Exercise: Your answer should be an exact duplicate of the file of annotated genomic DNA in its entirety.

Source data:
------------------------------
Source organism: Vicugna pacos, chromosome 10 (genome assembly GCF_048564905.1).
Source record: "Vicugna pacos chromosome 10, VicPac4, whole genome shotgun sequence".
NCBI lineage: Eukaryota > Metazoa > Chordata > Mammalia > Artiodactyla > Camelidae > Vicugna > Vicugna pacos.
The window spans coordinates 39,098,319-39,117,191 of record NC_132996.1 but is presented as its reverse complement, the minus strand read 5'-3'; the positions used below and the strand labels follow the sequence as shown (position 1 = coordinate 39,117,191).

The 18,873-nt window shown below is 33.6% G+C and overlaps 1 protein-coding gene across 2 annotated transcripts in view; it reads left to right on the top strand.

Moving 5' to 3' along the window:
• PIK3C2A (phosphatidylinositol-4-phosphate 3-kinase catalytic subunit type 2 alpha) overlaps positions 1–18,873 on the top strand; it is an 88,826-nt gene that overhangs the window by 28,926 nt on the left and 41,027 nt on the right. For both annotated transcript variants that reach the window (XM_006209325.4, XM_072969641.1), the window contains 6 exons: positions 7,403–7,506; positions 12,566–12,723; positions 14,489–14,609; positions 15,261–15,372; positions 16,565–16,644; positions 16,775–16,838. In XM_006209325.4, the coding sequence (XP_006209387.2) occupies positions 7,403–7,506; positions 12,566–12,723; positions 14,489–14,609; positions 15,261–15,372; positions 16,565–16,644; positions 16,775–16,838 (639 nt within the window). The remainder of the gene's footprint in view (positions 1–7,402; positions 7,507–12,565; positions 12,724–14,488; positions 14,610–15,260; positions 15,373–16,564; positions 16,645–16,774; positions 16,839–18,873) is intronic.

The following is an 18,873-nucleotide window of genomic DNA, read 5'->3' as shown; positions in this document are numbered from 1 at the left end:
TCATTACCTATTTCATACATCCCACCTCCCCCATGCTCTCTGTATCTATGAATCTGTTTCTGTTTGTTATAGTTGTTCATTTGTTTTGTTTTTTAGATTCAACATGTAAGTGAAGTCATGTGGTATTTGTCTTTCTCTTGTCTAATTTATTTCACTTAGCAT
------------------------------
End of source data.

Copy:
Source organism: Vicugna pacos, chromosome 10 (genome assembly GCF_048564905.1).
Source record: "Vicugna pacos chromosome 10, VicPac4, whole genome shotgun sequence".
NCBI lineage: Eukaryota > Metazoa > Chordata > Mammalia > Artiodactyla > Camelidae > Vicugna > Vicugna pacos.
The window spans coordinates 39,098,319-39,117,191 of record NC_132996.1 but is presented as its reverse complement, the minus strand read 5'-3'; the positions used below and the strand labels follow the sequence as shown (position 1 = coordinate 39,117,191).

The 18,873-nt window shown below is 33.6% G+C and overlaps 1 protein-coding gene across 2 annotated transcripts in view; it reads left to right on the top strand.

Moving 5' to 3' along the window:
• PIK3C2A (phosphatidylinositol-4-phosphate 3-kinase catalytic subunit type 2 alpha) overlaps positions 1–18,873 on the top strand; it is an 88,826-nt gene that overhangs the window by 28,926 nt on the left and 41,027 nt on the right. For both annotated transcript variants that reach the window (XM_006209325.4, XM_072969641.1), the window contains 6 exons: positions 7,403–7,506; positions 12,566–12,723; positions 14,489–14,609; positions 15,261–15,372; positions 16,565–16,644; positions 16,775–16,838. In XM_006209325.4, the coding sequence (XP_006209387.2) occupies positions 7,403–7,506; positions 12,566–12,723; positions 14,489–14,609; positions 15,261–15,372; positions 16,565–16,644; positions 16,775–16,838 (639 nt within the window). The remainder of the gene's footprint in view (positions 1–7,402; positions 7,507–12,565; positions 12,724–14,488; positions 14,610–15,260; positions 15,373–16,564; positions 16,645–16,774; positions 16,839–18,873) is intronic.

The following is an 18,873-nucleotide window of genomic DNA, read 5'->3' as shown; positions in this document are numbered from 1 at the left end:
TCATTACCTATTTCATACATCCCACCTCCCCCATGCTCTCTGTATCTATGAATCTGTTTCTGTTTGTTATAGTTGTTCATTTGTTTTGTTTTTTAGATTCAACATGTAAGTGAAGTCATGTGGTATTTGTCTTTCTCTTGTCTAATTTATTTCACTTAGCAT